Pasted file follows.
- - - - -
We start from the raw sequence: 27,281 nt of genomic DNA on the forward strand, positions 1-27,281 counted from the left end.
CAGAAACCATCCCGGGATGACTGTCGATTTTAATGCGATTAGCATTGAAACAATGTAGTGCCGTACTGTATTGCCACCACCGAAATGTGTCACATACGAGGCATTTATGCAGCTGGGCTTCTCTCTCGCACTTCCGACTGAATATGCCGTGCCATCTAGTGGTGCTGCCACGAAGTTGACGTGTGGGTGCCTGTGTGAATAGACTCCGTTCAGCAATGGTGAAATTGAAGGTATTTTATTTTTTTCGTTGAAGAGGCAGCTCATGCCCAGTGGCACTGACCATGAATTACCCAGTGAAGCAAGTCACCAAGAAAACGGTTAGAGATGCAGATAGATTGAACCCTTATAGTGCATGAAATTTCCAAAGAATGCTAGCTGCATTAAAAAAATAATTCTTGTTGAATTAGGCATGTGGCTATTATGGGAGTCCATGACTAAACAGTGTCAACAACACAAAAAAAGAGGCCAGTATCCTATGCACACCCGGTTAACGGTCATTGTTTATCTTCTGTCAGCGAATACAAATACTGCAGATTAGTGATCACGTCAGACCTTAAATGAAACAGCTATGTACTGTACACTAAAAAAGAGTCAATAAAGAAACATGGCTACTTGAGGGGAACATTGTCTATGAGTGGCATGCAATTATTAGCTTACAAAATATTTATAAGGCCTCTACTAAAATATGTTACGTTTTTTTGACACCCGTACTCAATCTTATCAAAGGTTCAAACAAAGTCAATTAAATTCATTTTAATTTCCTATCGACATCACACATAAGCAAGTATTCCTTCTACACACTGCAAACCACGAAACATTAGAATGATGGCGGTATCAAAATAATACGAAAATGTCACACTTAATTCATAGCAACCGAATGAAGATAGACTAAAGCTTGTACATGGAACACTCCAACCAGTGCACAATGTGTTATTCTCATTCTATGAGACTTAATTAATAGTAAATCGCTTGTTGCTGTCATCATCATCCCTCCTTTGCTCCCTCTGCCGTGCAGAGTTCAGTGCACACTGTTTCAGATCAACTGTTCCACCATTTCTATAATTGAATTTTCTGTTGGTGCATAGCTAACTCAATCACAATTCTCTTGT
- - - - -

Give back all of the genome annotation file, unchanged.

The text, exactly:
We start from the raw sequence: 27,281 nt of genomic DNA on the forward strand, positions 1-27,281 counted from the left end.
CAGAAACCATCCCGGGATGACTGTCGATTTTAATGCGATTAGCATTGAAACAATGTAGTGCCGTACTGTATTGCCACCACCGAAATGTGTCACATACGAGGCATTTATGCAGCTGGGCTTCTCTCTCGCACTTCCGACTGAATATGCCGTGCCATCTAGTGGTGCTGCCACGAAGTTGACGTGTGGGTGCCTGTGTGAATAGACTCCGTTCAGCAATGGTGAAATTGAAGGTATTTTATTTTTTTCGTTGAAGAGGCAGCTCATGCCCAGTGGCACTGACCATGAATTACCCAGTGAAGCAAGTCACCAAGAAAACGGTTAGAGATGCAGATAGATTGAACCCTTATAGTGCATGAAATTTCCAAAGAATGCTAGCTGCATTAAAAAAATAATTCTTGTTGAATTAGGCATGTGGCTATTATGGGAGTCCATGACTAAACAGTGTCAACAACACAAAAAAAGAGGCCAGTATCCTATGCACACCCGGTTAACGGTCATTGTTTATCTTCTGTCAGCGAATACAAATACTGCAGATTAGTGATCACGTCAGACCTTAAATGAAACAGCTATGTACTGTACACTAAAAAAGAGTCAATAAAGAAACATGGCTACTTGAGGGGAACATTGTCTATGAGTGGCATGCAATTATTAGCTTACAAAATATTTATAAGGCCTCTACTAAAATATGTTACGTTTTTTTGACACCCGTACTCAATCTTATCAAAGGTTCAAACAAAGTCAATTAAATTCATTTTAATTTCCTATCGACATCACACATAAGCAAGTATTCCTTCTACACACTGCAAACCACGAAACATTAGAATGATGGCGGTATCAAAATAATACGAAAATGTCACACTTAATTCATAGCAACCGAATGAAGATAGACTAAAGCTTGTACATGGAACACTCCAACCAGTGCACAATGTGTTATTCTCATTCTATGAGACTTAATTAATAGTAAATCGCTTGTTGCTGTCATCATCATCCCTCCTTTGCTCCCTCTGCCGTGCAGAGTTCAGTGCACACTGTTTCAGATCAACTGTTCCACCATTTCTATAATTGAATTTTCTGTTGGTGCATAGCTAACTCAATCACAATTCTCTTGT